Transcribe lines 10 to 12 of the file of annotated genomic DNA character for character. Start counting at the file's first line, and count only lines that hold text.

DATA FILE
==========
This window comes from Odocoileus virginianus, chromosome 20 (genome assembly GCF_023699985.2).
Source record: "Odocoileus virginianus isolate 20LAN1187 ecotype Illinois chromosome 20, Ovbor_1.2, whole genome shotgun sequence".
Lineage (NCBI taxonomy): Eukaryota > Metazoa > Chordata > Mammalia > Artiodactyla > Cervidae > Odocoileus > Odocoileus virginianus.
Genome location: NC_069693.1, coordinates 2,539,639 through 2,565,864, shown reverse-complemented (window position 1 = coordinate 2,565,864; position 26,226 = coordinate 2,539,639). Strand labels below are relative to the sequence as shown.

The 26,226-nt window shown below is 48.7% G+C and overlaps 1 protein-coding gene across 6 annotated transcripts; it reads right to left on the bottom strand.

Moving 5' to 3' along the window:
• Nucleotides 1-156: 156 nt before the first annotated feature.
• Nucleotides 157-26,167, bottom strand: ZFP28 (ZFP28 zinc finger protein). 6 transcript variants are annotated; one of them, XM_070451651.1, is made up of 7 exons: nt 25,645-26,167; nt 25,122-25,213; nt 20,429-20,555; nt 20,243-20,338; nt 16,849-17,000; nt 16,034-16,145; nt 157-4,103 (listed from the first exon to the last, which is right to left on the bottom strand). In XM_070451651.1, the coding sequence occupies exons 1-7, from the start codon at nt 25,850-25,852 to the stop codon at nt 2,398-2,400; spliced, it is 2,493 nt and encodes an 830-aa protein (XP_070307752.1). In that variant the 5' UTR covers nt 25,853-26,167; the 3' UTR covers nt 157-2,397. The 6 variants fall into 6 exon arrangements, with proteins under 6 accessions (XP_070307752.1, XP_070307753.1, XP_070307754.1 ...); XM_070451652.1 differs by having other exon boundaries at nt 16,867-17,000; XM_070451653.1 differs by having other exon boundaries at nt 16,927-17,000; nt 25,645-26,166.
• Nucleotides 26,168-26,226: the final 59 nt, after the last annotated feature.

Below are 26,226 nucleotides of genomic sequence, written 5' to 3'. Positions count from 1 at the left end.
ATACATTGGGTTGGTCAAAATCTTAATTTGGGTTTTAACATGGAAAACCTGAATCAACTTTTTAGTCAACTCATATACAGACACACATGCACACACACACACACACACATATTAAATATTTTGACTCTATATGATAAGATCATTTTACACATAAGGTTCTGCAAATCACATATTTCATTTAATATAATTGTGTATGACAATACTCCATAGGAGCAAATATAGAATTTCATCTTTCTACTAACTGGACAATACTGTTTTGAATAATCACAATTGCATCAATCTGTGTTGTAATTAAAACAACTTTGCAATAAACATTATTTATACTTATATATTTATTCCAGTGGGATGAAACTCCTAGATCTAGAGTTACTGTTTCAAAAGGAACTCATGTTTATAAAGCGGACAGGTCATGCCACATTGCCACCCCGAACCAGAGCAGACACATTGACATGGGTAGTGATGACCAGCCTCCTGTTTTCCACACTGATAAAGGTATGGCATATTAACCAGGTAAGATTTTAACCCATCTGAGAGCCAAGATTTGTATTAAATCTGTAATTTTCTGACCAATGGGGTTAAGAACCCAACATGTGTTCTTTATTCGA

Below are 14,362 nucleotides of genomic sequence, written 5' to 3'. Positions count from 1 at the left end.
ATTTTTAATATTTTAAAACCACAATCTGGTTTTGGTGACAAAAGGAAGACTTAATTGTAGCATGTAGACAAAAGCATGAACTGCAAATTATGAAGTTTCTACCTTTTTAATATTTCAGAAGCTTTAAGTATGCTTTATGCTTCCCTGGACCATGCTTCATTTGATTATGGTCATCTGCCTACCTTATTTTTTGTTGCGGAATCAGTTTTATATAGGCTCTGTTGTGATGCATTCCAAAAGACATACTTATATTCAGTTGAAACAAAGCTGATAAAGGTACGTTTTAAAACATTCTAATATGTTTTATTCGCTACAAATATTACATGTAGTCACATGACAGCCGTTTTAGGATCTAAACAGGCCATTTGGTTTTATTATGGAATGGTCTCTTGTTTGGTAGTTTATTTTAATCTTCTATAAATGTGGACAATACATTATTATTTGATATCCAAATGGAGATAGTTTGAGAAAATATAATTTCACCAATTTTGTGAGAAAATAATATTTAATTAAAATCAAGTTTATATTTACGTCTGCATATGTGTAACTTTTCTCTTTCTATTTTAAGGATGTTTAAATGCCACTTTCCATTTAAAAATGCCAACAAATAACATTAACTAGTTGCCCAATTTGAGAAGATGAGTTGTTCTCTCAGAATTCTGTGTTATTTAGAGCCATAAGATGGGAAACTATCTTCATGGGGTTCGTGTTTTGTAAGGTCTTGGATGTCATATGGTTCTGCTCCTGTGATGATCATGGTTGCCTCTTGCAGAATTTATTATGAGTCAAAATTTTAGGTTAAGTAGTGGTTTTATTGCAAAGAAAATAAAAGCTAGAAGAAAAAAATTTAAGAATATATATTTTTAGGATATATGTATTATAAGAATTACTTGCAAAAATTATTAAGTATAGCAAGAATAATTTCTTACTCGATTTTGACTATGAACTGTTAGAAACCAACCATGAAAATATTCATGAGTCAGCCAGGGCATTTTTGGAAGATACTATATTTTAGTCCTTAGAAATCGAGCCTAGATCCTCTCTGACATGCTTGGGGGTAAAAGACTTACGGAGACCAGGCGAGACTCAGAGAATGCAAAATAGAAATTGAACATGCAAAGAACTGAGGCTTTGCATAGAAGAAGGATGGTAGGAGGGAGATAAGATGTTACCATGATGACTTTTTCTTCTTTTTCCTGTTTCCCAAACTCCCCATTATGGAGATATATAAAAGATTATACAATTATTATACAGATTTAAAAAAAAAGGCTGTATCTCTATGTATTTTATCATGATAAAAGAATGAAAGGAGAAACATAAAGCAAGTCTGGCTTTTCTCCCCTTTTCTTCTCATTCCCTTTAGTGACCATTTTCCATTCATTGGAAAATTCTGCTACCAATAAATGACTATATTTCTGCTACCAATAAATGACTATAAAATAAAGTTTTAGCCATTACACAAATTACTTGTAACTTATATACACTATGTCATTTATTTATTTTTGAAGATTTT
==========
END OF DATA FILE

Below are 26,226 nucleotides of genomic sequence, written 5' to 3'. Positions count from 1 at the left end.
ATACATTGGGTTGGTCAAAATCTTAATTTGGGTTTTAACATGGAAAACCTGAATCAACTTTTTAGTCAACTCATATACAGACACACATGCACACACACACACACACACATATTAAATATTTTGACTCTATATGATAAGATCATTTTACACATAAGGTTCTGCAAATCACATATTTCATTTAATATAATTGTGTATGACAATACTCCATAGGAGCAAATATAGAATTTCATCTTTCTACTAACTGGACAATACTGTTTTGAATAATCACAATTGCATCAATCTGTGTTGTAATTAAAACAACTTTGCAATAAACATTATTTATACTTATATATTTATTCCAGTGGGATGAAACTCCTAGATCTAGAGTTACTGTTTCAAAAGGAACTCATGTTTATAAAGCGGACAGGTCATGCCACATTGCCACCCCGAACCAGAGCAGACACATTGACATGGGTAGTGATGACCAGCCTCCTGTTTTCCACACTGATAAAGGTATGGCATATTAACCAGGTAAGATTTTAACCCATCTGAGAGCCAAGATTTGTATTAAATCTGTAATTTTCTGACCAATGGGGTTAAGAACCCAACATGTGTTCTTTATTCGA

Below are 14,362 nucleotides of genomic sequence, written 5' to 3'. Positions count from 1 at the left end.